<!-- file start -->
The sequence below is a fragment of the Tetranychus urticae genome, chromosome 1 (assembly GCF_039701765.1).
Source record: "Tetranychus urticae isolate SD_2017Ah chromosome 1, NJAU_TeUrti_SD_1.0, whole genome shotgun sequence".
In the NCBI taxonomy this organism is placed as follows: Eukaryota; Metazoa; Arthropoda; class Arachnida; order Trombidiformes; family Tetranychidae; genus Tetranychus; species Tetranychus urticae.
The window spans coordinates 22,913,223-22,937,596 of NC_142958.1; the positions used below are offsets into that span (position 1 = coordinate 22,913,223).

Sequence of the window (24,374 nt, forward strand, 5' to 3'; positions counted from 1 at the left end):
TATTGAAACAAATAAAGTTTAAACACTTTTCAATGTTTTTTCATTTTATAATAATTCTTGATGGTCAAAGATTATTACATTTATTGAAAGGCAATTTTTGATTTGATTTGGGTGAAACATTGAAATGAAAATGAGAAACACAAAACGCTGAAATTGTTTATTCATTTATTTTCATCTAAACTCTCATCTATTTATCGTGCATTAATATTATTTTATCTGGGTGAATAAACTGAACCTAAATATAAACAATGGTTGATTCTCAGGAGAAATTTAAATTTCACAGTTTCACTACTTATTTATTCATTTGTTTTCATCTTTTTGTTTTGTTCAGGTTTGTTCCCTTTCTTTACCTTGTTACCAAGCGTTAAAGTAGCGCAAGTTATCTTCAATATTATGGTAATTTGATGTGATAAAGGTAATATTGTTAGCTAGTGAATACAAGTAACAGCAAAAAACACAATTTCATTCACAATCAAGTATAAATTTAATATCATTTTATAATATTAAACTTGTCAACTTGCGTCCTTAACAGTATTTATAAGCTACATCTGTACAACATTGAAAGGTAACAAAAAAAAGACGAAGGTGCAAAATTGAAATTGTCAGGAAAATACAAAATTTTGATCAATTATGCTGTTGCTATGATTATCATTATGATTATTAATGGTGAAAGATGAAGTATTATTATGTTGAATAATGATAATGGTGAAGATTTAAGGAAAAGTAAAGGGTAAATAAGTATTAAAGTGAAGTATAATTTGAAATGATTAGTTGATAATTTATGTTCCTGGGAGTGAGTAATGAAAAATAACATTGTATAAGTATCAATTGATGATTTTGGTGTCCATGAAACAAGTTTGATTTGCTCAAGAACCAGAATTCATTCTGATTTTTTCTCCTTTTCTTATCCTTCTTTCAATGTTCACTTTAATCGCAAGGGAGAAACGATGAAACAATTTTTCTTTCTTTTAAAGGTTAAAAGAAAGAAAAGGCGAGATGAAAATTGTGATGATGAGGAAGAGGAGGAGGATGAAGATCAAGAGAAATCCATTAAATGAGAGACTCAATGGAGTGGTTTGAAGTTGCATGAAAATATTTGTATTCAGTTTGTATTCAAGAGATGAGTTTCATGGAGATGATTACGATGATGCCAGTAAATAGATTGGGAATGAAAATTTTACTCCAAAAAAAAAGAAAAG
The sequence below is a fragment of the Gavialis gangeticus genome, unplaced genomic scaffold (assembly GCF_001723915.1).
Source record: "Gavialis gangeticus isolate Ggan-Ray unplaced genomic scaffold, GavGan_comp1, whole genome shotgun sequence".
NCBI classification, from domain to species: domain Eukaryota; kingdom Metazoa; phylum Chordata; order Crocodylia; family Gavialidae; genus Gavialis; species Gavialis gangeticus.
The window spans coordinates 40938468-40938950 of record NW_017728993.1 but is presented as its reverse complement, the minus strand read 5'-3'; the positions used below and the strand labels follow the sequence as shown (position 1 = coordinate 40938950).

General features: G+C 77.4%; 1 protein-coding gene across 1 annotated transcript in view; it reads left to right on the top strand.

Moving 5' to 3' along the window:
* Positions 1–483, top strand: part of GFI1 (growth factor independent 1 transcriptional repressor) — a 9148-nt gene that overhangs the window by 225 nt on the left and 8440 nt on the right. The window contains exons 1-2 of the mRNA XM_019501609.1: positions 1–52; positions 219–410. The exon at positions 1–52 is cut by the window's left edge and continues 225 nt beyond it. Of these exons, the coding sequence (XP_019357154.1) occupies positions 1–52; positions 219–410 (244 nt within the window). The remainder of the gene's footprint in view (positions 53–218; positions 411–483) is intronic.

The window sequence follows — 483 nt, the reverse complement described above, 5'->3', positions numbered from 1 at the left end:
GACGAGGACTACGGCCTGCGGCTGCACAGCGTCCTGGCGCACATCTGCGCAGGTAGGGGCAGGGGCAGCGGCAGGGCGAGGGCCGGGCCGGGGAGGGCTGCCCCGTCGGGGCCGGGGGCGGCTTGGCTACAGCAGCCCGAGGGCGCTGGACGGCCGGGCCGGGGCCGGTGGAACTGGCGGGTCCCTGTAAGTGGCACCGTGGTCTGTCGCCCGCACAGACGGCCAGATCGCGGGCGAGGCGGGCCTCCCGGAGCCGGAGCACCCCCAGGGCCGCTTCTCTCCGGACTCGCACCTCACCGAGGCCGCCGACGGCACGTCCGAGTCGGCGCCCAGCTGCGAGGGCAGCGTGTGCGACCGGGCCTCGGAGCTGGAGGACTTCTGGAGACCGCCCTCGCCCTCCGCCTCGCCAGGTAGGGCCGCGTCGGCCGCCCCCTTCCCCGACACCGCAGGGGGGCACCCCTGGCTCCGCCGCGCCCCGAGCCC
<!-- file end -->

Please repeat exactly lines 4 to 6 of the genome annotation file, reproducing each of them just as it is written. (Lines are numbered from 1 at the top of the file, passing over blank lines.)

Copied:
The window spans coordinates 22,913,223-22,937,596 of NC_142958.1; the positions used below are offsets into that span (position 1 = coordinate 22,913,223).

Sequence of the window (24,374 nt, forward strand, 5' to 3'; positions counted from 1 at the left end):
TATTGAAACAAATAAAGTTTAAACACTTTTCAATGTTTTTTCATTTTATAATAATTCTTGATGGTCAAAGATTATTACATTTATTGAAAGGCAATTTTTGATTTGATTTGGGTGAAACATTGAAATGAAAATGAGAAACACAAAACGCTGAAATTGTTTATTCATTTATTTTCATCTAAACTCTCATCTATTTATCGTGCATTAATATTATTTTATCTGGGTGAATAAACTGAACCTAAATATAAACAATGGTTGATTCTCAGGAGAAATTTAAATTTCACAGTTTCACTACTTATTTATTCATTTGTTTTCATCTTTTTGTTTTGTTCAGGTTTGTTCCCTTTCTTTACCTTGTTACCAAGCGTTAAAGTAGCGCAAGTTATCTTCAATATTATGGTAATTTGATGTGATAAAGGTAATATTGTTAGCTAGTGAATACAAGTAACAGCAAAAAACACAATTTCATTCACAATCAAGTATAAATTTAATATCATTTTATAATATTAAACTTGTCAACTTGCGTCCTTAACAGTATTTATAAGCTACATCTGTACAACATTGAAAGGTAACAAAAAAAAGACGAAGGTGCAAAATTGAAATTGTCAGGAAAATACAAAATTTTGATCAATTATGCTGTTGCTATGATTATCATTATGATTATTAATGGTGAAAGATGAAGTATTATTATGTTGAATAATGATAATGGTGAAGATTTAAGGAAAAGTAAAGGGTAAATAAGTATTAAAGTGAAGTATAATTTGAAATGATTAGTTGATAATTTATGTTCCTGGGAGTGAGTAATGAAAAATAACATTGTATAAGTATCAATTGATGATTTTGGTGTCCATGAAACAAGTTTGATTTGCTCAAGAACCAGAATTCATTCTGATTTTTTCTCCTTTTCTTATCCTTCTTTCAATGTTCACTTTAATCGCAAGGGAGAAACGATGAAACAATTTTTCTTTCTTTTAAAGGTTAAAAGAAAGAAAAGGCGAGATGAAAATTGTGATGATGAGGAAGAGGAGGAGGATGAAGATCAAGAGAAATCCATTAAATGAGAGACTCAATGGAGTGGTTTGAAGTTGCATGAAAATATTTGTATTCAGTTTGTATTCAAGAGATGAGTTTCATGGAGATGATTACGATGATGCCAGTAAATAGATTGGGAATGAAAATTTTACTCCAAAAAAAAAGAAAAG